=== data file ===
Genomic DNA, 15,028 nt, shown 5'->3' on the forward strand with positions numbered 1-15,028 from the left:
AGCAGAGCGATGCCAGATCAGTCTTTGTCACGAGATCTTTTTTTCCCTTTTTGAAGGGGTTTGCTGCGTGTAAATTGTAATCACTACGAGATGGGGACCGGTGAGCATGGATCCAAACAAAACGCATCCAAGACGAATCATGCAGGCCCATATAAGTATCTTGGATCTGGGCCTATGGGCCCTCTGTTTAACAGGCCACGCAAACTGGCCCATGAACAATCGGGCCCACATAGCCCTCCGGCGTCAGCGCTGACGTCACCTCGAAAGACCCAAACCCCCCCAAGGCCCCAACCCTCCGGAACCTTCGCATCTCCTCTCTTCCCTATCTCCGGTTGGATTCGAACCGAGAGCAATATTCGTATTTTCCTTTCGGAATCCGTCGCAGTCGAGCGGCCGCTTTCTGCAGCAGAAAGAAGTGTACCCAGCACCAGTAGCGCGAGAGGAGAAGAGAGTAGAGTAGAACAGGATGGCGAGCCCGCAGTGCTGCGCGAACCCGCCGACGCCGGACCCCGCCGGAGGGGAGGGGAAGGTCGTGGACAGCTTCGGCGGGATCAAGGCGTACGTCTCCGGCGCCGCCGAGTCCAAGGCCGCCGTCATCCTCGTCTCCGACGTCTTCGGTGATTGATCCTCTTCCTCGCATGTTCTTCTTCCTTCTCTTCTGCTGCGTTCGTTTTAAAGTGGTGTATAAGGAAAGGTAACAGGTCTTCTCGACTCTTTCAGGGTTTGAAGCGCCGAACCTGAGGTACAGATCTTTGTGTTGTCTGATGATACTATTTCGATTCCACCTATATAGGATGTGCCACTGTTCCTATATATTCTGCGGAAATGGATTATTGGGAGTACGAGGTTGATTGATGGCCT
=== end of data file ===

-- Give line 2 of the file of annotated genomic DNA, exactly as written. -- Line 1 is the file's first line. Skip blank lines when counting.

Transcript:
AGCAGAGCGATGCCAGATCAGTCTTTGTCACGAGATCTTTTTTTCCCTTTTTGAAGGGGTTTGCTGCGTGTAAATTGTAATCACTACGAGATGGGGACCGGTGAGCATGGATCCAAACAAAACGCATCCAAGACGAATCATGCAGGCCCATATAAGTATCTTGGATCTGGGCCTATGGGCCCTCTGTTTAACAGGCCACGCAAACTGGCCCATGAACAATCGGGCCCACATAGCCCTCCGGCGTCAGCGCTGACGTCACCTCGAAAGACCCAAACCCCCCCAAGGCCCCAACCCTCCGGAACCTTCGCATCTCCTCTCTTCCCTATCTCCGGTTGGATTCGAACCGAGAGCAATATTCGTATTTTCCTTTCGGAATCCGTCGCAGTCGAGCGGCCGCTTTCTGCAGCAGAAAGAAGTGTACCCAGCACCAGTAGCGCGAGAGGAGAAGAGAGTAGAGTAGAACAGGATGGCGAGCCCGCAGTGCTGCGCGAACCCGCCGACGCCGGACCCCGCCGGAGGGGAGGGGAAGGTCGTGGACAGCTTCGGCGGGATCAAGGCGTACGTCTCCGGCGCCGCCGAGTCCAAGGCCGCCGTCATCCTCGTCTCCGACGTCTTCGGTGATTGATCCTCTTCCTCGCATGTTCTTCTTCCTTCTCTTCTGCTGCGTTCGTTTTAAAGTGGTGTATAAGGAAAGGTAACAGGTCTTCTCGACTCTTTCAGGGTTTGAAGCGCCGAACCTGAGGTACAGATCTTTGTGTTGTCTGATGATACTATTTCGATTCCACCTATATAGGATGTGCCACTGTTCCTATATATTCTGCGGAAATGGATTATTGGGAGTACGAGGTTGATTGATGGCCT